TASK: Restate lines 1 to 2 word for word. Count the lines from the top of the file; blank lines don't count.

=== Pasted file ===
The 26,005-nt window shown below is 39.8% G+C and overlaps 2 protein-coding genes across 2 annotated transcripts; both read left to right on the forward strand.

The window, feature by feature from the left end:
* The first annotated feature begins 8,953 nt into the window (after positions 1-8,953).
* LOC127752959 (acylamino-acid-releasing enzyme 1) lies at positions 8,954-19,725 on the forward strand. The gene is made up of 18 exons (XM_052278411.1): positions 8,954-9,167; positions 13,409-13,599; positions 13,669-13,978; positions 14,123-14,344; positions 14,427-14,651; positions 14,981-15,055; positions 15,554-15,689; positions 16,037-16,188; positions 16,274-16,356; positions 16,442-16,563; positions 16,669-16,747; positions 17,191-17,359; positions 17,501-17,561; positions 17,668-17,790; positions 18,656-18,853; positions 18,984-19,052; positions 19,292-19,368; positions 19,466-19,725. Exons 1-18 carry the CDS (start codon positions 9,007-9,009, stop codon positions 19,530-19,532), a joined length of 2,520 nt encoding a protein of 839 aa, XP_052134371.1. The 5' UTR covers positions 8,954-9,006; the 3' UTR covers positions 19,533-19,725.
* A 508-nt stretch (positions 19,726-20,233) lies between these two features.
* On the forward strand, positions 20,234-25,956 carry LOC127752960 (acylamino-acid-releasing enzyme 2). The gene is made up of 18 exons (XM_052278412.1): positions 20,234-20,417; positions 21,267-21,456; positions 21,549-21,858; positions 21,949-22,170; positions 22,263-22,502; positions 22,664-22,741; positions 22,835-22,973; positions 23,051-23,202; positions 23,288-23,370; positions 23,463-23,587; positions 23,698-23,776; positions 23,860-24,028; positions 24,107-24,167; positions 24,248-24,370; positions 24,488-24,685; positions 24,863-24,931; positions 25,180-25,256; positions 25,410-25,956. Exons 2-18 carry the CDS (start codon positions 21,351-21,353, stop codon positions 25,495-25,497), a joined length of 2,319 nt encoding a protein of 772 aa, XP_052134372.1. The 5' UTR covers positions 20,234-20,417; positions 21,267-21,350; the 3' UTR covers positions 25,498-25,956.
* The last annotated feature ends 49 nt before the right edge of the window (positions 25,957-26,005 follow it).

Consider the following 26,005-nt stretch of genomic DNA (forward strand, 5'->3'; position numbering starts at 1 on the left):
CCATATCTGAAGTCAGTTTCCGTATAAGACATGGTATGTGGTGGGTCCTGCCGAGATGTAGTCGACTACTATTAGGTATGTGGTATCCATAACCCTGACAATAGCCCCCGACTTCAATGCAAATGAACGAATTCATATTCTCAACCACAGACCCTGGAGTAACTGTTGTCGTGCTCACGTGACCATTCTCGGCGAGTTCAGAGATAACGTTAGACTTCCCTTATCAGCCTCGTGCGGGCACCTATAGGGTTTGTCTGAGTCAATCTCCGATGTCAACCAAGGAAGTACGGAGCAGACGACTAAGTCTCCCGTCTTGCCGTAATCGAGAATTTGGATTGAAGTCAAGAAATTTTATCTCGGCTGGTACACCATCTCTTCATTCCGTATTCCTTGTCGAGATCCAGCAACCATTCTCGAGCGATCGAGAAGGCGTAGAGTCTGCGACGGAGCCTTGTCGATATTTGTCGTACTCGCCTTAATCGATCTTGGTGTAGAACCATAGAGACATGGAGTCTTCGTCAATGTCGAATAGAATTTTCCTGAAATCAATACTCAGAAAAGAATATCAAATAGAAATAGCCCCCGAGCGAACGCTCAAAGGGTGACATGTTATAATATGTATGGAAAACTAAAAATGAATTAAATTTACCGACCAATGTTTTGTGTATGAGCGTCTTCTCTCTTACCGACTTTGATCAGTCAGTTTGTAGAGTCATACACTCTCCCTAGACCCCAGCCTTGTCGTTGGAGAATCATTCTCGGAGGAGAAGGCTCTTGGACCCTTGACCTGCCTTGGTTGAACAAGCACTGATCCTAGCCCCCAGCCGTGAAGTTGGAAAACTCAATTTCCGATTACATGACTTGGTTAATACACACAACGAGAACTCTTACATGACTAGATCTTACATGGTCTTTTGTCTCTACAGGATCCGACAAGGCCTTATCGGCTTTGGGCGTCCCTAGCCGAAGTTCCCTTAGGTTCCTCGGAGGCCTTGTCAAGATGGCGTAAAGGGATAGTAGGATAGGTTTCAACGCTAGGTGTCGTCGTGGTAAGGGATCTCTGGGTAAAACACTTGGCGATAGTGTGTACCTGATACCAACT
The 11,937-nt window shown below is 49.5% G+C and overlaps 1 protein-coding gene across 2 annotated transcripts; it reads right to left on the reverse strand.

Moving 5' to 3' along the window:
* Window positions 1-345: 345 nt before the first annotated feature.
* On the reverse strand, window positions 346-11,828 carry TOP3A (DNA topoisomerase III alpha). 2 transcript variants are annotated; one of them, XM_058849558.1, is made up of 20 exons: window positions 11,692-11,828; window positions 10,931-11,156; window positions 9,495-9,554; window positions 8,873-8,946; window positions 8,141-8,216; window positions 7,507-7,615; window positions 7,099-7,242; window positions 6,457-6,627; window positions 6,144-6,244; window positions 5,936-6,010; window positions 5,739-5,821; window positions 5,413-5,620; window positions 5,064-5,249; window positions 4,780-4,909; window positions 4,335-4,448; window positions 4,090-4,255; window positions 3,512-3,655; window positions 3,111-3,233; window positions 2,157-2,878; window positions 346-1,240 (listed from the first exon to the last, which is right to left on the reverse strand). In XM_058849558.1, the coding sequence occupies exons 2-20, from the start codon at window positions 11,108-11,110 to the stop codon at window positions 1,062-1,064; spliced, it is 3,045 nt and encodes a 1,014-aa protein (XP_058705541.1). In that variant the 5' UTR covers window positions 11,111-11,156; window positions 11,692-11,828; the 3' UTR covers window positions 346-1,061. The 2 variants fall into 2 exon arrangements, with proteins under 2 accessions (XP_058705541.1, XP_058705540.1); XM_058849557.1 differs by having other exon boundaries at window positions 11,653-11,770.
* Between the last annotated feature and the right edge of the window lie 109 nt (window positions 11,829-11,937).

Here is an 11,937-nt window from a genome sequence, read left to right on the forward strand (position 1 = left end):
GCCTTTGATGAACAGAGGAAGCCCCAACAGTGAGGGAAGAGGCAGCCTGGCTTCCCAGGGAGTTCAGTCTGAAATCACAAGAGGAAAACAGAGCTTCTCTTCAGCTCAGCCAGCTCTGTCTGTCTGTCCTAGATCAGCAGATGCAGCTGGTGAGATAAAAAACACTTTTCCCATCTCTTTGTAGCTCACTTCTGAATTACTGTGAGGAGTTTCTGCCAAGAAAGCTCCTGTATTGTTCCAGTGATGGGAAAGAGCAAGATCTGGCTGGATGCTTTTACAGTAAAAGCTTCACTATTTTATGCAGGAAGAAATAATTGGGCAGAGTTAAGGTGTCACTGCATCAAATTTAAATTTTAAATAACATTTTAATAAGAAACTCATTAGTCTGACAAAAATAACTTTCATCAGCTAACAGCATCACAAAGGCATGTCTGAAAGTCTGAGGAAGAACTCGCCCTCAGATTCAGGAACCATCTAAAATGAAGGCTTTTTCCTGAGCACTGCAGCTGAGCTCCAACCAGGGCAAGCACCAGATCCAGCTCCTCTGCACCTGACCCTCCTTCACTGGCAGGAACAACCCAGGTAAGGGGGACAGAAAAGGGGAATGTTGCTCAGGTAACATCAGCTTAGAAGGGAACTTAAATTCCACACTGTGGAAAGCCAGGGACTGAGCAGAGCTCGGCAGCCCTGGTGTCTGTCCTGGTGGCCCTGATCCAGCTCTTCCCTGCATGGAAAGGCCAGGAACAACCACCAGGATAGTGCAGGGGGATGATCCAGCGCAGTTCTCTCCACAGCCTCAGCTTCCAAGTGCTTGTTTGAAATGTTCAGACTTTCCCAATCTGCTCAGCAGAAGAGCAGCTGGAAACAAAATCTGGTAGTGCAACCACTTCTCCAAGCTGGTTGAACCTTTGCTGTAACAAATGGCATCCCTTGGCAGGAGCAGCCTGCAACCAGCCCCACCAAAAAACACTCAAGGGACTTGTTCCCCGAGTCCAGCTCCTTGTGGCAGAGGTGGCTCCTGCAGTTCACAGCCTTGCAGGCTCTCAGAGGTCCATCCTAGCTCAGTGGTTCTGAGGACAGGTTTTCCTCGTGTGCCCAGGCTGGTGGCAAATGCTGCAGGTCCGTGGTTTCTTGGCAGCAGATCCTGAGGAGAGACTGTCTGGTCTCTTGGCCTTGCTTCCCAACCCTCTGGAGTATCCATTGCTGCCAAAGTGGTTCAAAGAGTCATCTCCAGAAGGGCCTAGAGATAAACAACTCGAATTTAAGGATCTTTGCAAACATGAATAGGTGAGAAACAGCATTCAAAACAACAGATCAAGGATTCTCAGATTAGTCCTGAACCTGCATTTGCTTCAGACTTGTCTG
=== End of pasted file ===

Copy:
The 26,005-nt window shown below is 39.8% G+C and overlaps 2 protein-coding genes across 2 annotated transcripts; both read left to right on the forward strand.

The window, feature by feature from the left end: